Q&A with Portuguese one man band Fast Eddie Nelson - carries the muddy banks of Mississippi in Europe

"Music is an international language that transcends nationalities. The Blues, being a popular music, usually dwells on issues concerning people everywhere. That’s what I find the greatest thing. You can have someone in the States, or Portugal or Greece, and you feel there’s a connection there."

Fast Eddie Nelson: Navigating Freely

Fast Eddie Nelson is a Portuguese swamp-bluesman with a soft spot for bluegrass music and moonshine liqueur. For the last two decades or so he has been recording and performing consistently in Portugal and occasionally abroad in bands such as Gasoline, The Sullens, Big River Johnson and Fast Eddie & the Riverside Monkeys. One man band Fast Eddie Nelson, for example, a blues man from Barreiro, who carries the muddy banks of Mississippi in his deep voice. In a musical path navigating freely between Blues, Rock, Folk, Bluegrass and some psychedelic, Fast Eddie Nelson has recorded prolifically, either own albums or compilations. He presented his sound throughout all Europe, which crosses Rock and the Mississippi Blues.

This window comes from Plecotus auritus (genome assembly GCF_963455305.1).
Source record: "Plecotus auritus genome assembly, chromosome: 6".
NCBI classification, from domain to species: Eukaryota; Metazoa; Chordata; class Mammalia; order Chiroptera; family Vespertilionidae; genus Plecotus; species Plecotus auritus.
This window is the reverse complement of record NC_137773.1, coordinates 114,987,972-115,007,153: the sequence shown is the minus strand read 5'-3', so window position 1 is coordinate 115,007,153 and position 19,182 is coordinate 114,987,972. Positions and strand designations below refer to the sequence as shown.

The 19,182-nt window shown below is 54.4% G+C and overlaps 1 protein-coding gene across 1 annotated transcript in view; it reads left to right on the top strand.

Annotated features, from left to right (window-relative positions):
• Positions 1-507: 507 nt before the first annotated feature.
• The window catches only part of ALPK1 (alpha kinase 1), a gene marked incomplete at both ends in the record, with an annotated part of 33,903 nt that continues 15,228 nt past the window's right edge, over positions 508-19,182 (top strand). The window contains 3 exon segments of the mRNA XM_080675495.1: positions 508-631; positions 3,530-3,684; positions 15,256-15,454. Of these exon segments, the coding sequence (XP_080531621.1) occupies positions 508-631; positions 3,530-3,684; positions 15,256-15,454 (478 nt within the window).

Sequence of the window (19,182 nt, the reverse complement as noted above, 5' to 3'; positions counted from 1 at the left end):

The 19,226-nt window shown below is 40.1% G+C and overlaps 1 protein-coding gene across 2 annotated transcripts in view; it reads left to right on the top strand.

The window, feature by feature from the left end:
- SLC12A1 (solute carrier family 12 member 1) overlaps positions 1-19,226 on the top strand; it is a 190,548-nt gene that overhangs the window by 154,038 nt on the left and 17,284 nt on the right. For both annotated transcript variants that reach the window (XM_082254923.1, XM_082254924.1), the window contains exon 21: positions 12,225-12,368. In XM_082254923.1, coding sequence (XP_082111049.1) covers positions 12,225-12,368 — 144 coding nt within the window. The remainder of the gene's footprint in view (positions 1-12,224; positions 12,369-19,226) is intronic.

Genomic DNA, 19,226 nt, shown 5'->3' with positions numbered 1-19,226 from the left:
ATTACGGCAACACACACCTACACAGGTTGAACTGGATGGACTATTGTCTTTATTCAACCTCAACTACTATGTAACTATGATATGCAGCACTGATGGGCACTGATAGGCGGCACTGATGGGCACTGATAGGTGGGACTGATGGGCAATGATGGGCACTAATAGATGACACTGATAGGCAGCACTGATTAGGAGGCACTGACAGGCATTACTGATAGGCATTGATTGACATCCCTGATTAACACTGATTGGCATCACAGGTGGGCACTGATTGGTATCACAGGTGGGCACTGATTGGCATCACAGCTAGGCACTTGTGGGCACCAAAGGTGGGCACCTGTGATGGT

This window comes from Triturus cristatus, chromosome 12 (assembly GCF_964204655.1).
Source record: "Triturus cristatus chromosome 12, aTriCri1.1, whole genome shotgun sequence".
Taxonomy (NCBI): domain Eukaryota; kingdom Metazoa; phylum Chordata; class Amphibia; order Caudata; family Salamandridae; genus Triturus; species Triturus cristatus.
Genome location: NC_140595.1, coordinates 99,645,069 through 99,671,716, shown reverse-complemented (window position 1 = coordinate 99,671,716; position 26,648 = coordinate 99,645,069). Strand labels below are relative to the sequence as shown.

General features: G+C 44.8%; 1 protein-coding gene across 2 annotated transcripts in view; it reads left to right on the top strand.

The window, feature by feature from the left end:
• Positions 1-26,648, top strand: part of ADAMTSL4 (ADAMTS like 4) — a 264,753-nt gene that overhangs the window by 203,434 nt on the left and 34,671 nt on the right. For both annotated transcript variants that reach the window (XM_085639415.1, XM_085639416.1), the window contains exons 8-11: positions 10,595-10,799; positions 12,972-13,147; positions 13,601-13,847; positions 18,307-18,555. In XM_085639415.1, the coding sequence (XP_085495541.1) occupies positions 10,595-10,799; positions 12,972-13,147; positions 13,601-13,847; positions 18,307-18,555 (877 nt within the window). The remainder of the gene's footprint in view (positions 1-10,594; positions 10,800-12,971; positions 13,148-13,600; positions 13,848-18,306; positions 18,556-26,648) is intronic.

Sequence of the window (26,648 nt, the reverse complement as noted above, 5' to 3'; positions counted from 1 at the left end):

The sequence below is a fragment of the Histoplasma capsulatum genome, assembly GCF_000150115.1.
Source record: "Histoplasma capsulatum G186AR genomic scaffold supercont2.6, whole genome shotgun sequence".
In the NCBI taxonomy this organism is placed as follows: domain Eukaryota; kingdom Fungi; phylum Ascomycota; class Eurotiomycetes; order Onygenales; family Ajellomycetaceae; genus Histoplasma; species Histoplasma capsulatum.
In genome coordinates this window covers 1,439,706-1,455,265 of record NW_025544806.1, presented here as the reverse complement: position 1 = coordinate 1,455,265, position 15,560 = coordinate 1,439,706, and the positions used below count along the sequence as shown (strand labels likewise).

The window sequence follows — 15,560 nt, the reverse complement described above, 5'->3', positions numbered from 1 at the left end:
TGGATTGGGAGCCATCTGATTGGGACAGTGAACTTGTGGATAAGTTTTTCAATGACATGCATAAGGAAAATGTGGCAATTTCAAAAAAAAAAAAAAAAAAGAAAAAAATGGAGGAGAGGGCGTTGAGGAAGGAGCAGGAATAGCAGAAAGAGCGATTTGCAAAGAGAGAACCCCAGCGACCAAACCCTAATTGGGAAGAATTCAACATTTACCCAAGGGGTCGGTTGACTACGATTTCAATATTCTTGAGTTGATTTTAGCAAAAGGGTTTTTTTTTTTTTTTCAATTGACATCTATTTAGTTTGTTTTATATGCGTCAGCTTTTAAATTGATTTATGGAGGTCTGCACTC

"Well, as a musician I’m always interested in music, independently of styles. I think you can enrich your own music when you bring new, and sometimes unexpected, elements into it. It’s also a way of you to challenge yourself as an artist." (Photo: Fast Eddie Nelson and Phil D., 2012)

He is also focused on returning to a simpler life, in harmony with the world. Fast Eddie comes as an One Man Band or with a full band. Fast Eddie Nelson and Phil D. ‎released the album “Nuff Said!” (2012), his current solo album of blues/rocker Fast Eddie Nelson’ titled “Roots Run Deep” (2015) with true Blues, Folk, Bluegrass, Rock n' Roll and Psychedelia tunes. As a solo artist he has produced records regularly and has been playing around Europe.

Interview by Michael Limnios

What do you learn about yourself from the blues and rock n’ roll culture? What does the blues mean to you?